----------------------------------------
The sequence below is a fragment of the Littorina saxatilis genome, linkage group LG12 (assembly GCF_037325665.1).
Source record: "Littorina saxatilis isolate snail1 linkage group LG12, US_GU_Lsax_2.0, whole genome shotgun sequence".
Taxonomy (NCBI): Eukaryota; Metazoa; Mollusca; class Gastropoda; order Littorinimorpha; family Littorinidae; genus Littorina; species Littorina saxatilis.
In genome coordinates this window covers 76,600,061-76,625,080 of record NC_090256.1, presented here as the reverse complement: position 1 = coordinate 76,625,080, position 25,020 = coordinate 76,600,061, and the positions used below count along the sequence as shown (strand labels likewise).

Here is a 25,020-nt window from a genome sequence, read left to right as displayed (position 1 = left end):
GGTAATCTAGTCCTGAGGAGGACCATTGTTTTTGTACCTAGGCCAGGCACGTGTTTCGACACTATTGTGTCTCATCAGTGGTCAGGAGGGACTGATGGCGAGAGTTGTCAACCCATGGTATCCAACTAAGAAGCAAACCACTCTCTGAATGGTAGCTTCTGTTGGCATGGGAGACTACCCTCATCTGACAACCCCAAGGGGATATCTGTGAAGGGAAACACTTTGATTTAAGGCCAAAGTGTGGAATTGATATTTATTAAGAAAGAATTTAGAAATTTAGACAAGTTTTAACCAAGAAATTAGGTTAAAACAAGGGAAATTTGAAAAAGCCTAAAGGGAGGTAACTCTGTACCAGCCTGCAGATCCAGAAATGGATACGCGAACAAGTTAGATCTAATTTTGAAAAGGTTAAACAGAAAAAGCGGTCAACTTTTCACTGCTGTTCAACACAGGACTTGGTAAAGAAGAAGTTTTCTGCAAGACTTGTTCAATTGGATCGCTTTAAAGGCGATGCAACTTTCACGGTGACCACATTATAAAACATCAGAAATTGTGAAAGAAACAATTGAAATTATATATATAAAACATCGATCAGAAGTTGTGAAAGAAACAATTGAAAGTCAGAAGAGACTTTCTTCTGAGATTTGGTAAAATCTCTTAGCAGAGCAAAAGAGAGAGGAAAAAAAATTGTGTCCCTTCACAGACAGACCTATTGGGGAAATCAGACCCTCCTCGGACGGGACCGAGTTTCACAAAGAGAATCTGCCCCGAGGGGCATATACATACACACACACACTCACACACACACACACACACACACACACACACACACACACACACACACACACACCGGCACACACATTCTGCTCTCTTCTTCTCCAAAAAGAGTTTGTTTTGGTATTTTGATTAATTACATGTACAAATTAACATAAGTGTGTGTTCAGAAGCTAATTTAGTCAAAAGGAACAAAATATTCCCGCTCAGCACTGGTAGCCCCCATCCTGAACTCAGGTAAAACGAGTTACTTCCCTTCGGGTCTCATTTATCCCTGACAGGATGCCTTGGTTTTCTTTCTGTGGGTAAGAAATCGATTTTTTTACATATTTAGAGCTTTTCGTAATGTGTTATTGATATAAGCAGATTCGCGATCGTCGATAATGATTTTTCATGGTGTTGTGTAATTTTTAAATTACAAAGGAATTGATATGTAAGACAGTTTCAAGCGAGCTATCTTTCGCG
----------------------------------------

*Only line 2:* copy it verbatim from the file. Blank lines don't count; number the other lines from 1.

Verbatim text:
Source record: "Littorina saxatilis isolate snail1 linkage group LG12, US_GU_Lsax_2.0, whole genome shotgun sequence".